The surprising thing about living on an island is just how much there is to do. Once my husband and I bought a house and made a long-term commitment to life on North Haven, we became a hot commodity. In addition to our jobs (teaching for me, plumbing and now programming at our community center for my husband), we serve in town government, volunteer with the ambulance crew, teach music lessons, and attempt to maintain a social life. I direct three or four plays each year, for which my husband either acts or does the sound design or both. I teach Pilates at the Y, and in the summer, ostensibly my time off, I open a small bakery and breakfast café.
That’s the way we like it. Neither of us is at our best with a lot of leisure time, and it’s not like there are a lot of places to go here to have a meal out or see a show. Typically if we have downtime at the same time we’ll go for a long walk, snowshoe, or kayak. Maybe we’ll learn a new piece of music or write and record a song. My workday ends at noon on Friday, and when I don’t have to get on the ferry for a prenatal checkup, I make a point of cleaning the bathrooms. Since sitting gets such a bad rap these days, with articles popping up all over the Internet claiming it’s as bad for you as smoking, being busy seems to make a lot of sense.
Since I became pregnant, I’ve reluctantly had to make some changes. My first trimester was rough–not Kate Middleton rough, but I would come home from work and collapse on the couch until I had to scrape myself up off it and go to play rehearsal. I couldn’t muster the energy or stomach to cook dinner, which is usually how I unwind from the workday. I took a break from teaching Pilates. Fellow emergency medical responders took pity on me and let me stay back from boat transports. I binge-watched “Top of the Lake.” And I felt guilty about it.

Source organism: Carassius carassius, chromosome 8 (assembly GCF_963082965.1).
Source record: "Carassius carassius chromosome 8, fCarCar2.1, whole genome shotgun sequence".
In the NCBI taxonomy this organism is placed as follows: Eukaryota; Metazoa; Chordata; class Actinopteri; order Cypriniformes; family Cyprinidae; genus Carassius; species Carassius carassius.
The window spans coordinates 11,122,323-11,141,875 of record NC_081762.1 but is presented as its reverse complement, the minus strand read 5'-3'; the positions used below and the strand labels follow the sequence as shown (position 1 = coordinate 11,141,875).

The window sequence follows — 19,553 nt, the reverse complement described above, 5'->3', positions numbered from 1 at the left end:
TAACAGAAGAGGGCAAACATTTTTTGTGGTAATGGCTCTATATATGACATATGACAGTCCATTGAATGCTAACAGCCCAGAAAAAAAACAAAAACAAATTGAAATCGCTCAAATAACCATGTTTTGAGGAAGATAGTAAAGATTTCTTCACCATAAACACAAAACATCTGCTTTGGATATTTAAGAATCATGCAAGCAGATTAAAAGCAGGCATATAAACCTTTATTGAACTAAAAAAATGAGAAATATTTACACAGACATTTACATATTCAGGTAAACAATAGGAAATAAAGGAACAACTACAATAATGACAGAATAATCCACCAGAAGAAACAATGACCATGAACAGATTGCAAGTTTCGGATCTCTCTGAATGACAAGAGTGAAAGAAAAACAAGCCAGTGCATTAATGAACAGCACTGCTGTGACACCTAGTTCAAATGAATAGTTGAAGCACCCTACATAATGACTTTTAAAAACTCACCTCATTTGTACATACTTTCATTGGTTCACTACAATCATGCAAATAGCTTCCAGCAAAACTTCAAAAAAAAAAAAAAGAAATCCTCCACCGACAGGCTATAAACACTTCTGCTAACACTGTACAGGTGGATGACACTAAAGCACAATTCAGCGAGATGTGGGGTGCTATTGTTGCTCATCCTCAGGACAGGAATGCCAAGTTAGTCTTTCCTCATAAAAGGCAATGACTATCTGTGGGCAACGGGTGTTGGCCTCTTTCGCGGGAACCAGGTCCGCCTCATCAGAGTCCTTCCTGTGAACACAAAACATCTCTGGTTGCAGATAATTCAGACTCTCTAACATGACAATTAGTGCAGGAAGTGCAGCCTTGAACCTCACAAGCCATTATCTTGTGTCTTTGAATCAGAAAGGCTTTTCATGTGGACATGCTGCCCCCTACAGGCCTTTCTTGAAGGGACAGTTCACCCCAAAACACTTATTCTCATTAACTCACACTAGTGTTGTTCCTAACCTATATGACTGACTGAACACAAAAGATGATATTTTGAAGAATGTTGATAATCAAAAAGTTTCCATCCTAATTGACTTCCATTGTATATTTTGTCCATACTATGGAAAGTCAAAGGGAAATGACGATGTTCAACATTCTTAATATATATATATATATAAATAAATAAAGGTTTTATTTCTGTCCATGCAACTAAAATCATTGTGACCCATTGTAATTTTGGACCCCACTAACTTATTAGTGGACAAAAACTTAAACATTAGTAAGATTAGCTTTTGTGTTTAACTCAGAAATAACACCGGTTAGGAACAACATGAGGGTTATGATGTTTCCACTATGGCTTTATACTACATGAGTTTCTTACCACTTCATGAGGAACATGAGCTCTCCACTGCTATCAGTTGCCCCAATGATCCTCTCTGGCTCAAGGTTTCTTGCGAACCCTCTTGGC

Even now, in the happier times of the second trimester, I have to give myself permission to take a break. After my Friday cleaning routine, my back inevitably starts to ache and cramp. Lying down is the only thing that helps it to relax and unwind, and so I do.
I realized, lying there last Friday, that for many, a day of rest is a regular and beautiful part of the week. But as a secular Jew, I’ve lost that. Saturdays are usually spent catching up on freelance assignments or participating in community events. Sundays are a little more freeform, with a regularly scheduled walk and Pilates class breaking up the day. Sometimes Sundays turn into all-day off-island field trips with students. And all of it is enjoyable, but none of it is that respite that maybe all humans require.
When I was young, my mother justified our occasional need for a real day off with what she called a Templeton. Templeton is the rat in “Charlotte’s Web.” On a Templeton, which we could request approximately once a year, we didn’t have to change out of our pajamas. We didn’t have to leave the house. And, if our homework was done, we didn’t have to do anything at all. We could watch whatever our three television channels allowed (although I think “Anne of Green Gables” or “The Lion, The Witch and the Wardrobe” were our Templeton go-tos). We could eat whatever we wanted. But just once a year. We countered our annual day of rest and gluttony with a pretty constant stream of homework, music lessons, play rehearsals and creative time.
A day of rest doesn’t have to be a Templeton, although sometimes it sounds rather nice. Through pregnancy, I’m finding a balance of activity and rest, jogging and reclining, working and settling in to watch an entire season of “The Fall” in one go. During a rare shared moment of leisure on the couch, my husband turned to me and said “it’s nice, relaxing like this.” I told him it sounded like he was trying to convince himself. He said he was, but that he was actually convinced. Me too.